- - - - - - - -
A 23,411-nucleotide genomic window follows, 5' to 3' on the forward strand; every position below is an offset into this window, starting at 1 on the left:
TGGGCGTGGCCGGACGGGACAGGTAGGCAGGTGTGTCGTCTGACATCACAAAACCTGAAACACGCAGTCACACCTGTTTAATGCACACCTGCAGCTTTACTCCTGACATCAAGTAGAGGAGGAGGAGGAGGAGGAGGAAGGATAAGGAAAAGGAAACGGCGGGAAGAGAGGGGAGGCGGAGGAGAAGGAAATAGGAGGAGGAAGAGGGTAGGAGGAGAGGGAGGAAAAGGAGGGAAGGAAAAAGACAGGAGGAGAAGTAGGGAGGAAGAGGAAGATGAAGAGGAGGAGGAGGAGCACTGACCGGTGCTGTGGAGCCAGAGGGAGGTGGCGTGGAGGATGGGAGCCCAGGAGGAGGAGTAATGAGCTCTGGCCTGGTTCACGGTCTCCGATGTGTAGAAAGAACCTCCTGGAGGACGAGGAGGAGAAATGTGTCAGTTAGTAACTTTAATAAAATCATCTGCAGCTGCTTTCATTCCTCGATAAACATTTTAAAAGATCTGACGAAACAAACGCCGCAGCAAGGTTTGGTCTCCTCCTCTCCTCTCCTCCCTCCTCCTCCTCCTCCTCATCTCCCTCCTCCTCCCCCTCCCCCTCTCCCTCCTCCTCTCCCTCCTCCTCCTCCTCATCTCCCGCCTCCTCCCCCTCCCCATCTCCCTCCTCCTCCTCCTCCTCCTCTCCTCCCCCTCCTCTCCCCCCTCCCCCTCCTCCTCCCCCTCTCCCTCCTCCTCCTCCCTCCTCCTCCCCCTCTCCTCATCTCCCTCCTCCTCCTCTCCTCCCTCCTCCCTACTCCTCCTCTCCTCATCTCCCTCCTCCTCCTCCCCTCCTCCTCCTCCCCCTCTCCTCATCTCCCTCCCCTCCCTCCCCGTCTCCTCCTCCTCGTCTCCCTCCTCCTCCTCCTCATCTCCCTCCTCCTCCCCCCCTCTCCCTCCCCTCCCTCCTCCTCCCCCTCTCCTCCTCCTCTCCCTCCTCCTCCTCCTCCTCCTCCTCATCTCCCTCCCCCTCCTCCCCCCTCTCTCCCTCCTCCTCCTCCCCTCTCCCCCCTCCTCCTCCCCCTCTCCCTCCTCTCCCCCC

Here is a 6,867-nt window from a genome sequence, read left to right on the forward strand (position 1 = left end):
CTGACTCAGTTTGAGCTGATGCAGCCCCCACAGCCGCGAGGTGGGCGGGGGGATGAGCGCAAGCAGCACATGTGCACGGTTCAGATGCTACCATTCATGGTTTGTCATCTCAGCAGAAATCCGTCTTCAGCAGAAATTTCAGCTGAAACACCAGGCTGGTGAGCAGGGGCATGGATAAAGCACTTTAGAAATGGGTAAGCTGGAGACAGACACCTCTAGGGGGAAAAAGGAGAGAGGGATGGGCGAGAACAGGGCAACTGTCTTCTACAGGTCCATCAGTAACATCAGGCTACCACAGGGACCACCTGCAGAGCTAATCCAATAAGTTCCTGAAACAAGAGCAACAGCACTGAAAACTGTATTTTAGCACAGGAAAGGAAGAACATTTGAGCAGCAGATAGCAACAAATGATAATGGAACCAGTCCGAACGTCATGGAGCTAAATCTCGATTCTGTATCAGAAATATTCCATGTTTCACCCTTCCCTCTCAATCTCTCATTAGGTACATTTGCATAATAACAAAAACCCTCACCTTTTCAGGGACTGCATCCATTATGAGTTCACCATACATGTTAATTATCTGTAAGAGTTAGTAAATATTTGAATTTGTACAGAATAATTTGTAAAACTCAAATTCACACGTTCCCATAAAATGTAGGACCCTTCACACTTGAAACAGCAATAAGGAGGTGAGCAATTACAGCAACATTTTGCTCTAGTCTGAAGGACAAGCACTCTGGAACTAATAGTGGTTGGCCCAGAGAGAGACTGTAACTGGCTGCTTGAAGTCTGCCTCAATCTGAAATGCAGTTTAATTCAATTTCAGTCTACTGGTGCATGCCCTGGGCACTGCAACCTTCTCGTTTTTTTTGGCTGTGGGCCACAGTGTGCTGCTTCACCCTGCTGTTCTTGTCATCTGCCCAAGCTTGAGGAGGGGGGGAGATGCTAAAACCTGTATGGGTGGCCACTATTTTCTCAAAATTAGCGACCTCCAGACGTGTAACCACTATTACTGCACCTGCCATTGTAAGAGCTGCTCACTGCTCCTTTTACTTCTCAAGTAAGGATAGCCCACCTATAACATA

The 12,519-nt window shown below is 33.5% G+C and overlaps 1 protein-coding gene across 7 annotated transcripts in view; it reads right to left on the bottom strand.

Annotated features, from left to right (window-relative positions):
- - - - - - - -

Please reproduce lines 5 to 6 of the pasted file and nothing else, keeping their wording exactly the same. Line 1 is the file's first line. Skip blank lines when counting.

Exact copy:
The 12,519-nt window shown below is 33.5% G+C and overlaps 1 protein-coding gene across 7 annotated transcripts in view; it reads right to left on the bottom strand.

Annotated features, from left to right (window-relative positions):